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Couche-Tard profit up, but misses estimates

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Alimentation Couche-Tard Inc. (ATD.B-T), Canada's top convenience store operator, posted a 10-percent rise in quarterly profit Tuesday but missed market estimates due to higher motor fuel prices and intense competition, sending its shares lower.

Merchandise sales at stores open for at least a year, a key measure for retailers, were up 1.5 percent in the United States and down 0.2 percent in Canada.

The company said it was facing greater competition in Canada, where pharmacies and department stores increasingly compete with grocers and convenience stores for a slice of the food pie.

Couche-Tard, which competes with 7-Eleven, owned by Japan's Seven & I Holdings, and Pantry Inc. in the United States, has been faring well south of the border and gaining share at the expense of smaller independent stores struggling to stay afloat.

The company's U.S. margins were higher because of its fresh food and food service offerings, Canaccord Genuity analyst Derek Dley said.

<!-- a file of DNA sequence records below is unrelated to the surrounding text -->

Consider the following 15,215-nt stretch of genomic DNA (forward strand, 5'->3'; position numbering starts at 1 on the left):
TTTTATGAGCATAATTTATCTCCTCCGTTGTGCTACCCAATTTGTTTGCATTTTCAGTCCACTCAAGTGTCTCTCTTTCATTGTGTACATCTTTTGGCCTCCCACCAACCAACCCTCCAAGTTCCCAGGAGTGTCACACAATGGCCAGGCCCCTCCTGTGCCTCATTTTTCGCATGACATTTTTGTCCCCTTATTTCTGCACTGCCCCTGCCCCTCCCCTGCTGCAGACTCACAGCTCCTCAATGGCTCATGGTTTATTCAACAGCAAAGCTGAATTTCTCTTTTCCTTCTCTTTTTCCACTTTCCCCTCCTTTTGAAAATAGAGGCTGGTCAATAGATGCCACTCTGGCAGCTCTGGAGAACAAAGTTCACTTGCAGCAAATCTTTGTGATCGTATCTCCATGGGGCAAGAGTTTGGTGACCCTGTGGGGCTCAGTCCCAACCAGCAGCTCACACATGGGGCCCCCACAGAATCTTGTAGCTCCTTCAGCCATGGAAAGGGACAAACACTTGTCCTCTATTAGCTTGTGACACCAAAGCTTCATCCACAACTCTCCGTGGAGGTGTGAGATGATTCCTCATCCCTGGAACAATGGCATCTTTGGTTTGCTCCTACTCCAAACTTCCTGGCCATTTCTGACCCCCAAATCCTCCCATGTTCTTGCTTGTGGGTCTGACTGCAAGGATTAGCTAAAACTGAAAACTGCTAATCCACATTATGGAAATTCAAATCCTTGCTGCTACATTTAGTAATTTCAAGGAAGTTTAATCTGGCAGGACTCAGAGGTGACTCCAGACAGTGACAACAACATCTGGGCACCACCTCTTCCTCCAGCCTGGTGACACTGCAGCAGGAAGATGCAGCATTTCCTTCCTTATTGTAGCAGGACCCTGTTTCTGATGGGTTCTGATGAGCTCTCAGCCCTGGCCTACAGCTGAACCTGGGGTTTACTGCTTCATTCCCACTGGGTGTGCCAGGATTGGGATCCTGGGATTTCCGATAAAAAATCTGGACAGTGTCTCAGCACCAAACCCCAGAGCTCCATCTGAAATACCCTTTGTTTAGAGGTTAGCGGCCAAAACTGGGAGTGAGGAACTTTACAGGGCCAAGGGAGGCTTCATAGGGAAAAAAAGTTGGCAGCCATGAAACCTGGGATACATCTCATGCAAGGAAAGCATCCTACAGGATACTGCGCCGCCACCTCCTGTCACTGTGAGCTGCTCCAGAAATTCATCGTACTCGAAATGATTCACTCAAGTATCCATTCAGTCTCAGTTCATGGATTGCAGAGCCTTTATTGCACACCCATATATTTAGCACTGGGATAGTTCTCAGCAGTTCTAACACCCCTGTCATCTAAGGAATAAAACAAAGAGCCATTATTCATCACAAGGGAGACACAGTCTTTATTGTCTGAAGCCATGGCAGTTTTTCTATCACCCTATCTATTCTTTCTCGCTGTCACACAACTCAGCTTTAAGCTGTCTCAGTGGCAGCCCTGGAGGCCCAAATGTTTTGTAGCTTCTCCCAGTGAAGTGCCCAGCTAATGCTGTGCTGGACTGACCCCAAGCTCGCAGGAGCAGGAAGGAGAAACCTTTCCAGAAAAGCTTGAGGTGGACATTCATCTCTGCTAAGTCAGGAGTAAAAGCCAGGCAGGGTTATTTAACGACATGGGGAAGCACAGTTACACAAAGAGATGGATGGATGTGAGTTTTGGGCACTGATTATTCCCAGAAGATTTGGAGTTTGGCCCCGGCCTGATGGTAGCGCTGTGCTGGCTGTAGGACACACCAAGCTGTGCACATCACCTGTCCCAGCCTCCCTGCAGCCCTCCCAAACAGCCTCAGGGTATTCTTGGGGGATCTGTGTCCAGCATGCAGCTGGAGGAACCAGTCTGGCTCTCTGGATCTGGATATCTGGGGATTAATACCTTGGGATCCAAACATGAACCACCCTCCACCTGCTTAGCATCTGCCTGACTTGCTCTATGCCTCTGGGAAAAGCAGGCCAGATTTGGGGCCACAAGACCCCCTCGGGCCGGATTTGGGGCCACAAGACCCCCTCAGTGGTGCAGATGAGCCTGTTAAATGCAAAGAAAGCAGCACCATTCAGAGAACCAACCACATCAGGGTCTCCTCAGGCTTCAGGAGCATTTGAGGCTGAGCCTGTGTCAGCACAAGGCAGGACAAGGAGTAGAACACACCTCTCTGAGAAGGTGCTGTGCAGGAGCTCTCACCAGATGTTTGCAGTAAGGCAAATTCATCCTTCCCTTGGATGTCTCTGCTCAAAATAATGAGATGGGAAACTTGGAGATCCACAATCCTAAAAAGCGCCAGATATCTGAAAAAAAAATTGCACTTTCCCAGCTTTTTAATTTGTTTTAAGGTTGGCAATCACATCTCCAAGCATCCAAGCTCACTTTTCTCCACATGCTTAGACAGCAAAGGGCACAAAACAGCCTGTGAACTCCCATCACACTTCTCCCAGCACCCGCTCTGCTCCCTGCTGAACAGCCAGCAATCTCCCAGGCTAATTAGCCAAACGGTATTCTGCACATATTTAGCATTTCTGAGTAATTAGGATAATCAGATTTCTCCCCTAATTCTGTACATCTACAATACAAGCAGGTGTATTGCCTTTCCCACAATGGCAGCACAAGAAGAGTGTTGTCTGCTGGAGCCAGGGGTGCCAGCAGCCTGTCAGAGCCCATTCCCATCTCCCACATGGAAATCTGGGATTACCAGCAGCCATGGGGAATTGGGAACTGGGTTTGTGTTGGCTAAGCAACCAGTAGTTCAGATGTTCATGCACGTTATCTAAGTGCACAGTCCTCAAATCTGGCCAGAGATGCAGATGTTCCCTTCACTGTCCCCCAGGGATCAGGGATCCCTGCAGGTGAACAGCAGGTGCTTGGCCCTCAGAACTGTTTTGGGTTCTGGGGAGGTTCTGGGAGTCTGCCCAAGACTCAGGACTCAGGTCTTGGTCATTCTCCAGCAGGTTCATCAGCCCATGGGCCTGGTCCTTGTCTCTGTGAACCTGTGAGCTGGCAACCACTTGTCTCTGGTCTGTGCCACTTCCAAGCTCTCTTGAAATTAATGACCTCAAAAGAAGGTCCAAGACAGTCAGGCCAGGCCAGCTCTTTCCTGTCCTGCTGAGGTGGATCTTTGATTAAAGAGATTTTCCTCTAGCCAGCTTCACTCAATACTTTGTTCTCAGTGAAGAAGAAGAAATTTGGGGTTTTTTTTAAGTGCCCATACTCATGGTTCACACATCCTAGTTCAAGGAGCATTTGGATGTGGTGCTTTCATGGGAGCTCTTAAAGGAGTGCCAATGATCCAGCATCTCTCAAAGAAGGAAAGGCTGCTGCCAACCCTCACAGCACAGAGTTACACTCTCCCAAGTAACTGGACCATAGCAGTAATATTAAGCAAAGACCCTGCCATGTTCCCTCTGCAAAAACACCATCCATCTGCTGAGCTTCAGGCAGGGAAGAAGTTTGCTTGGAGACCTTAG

Couche-Tard, whose $2 billion US takeover bid for U.S. rival Casey's General Stores collapsed last year, is still trying to expand in the United States and is in the process of acquiring 33 stores in southern Louisiana from Exxon Mobil Corp.

Earnings for the company's fiscal first quarter, ended July 17, rose to $139.5 million, or 75 cents a share, from $126.9 million, or 67 cents a share, a year earlier. Revenue rose to $5.18 billion.

Analysts, on average, had forecast earnings of 78 cents a share on revenue of $5.46 billion, according to Thomson Reuters I/B/E/S.

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